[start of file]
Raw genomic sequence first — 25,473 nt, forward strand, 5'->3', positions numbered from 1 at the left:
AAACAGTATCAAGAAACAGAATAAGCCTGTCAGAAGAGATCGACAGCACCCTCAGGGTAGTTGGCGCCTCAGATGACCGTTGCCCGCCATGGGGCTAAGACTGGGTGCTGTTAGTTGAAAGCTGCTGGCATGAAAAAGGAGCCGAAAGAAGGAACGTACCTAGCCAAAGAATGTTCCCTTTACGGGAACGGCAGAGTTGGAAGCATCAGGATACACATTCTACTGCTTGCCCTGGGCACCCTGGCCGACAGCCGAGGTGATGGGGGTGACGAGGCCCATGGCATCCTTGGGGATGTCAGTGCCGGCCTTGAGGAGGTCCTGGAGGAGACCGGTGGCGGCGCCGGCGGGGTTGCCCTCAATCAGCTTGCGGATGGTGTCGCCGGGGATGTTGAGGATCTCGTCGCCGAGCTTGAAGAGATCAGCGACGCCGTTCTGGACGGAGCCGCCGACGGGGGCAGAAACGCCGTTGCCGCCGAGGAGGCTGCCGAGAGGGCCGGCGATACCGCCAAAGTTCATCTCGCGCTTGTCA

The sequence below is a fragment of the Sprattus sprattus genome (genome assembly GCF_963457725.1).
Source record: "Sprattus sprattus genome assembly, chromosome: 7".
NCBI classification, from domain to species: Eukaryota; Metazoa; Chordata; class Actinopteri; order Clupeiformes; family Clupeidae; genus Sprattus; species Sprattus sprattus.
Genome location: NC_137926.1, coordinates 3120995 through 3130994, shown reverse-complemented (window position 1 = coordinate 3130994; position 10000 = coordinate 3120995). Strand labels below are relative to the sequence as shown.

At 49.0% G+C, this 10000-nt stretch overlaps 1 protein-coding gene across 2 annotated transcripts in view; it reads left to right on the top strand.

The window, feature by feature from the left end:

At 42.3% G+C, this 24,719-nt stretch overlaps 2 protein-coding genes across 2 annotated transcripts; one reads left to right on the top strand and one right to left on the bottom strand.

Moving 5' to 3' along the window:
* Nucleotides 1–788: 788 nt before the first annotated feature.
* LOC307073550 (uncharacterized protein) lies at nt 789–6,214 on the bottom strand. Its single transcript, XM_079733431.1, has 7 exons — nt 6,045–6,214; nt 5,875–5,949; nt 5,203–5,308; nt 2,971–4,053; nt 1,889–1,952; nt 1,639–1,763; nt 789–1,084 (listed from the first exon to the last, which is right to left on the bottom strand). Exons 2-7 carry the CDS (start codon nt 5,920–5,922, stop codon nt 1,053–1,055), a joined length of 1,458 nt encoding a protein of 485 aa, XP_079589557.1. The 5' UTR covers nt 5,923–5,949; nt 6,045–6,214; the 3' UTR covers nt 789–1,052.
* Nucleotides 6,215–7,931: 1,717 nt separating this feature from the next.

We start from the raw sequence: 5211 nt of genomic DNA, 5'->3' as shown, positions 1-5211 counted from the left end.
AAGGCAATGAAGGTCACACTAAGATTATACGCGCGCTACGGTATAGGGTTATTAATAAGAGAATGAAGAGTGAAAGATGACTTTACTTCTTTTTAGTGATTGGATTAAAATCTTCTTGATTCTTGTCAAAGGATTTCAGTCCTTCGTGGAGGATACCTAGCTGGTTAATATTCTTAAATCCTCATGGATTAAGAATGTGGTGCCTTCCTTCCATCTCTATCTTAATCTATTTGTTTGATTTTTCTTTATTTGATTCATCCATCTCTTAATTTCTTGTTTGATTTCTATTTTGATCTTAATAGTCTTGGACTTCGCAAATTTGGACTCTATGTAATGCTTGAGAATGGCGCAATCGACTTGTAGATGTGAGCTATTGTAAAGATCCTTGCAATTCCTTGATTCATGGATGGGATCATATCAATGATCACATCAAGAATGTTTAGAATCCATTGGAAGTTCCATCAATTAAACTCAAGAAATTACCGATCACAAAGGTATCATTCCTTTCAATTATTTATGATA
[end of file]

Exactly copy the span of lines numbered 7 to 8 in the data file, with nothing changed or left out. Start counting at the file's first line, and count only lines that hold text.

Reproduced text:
At 49.0% G+C, this 10000-nt stretch overlaps 1 protein-coding gene across 2 annotated transcripts in view; it reads left to right on the top strand.

The window, feature by feature from the left end: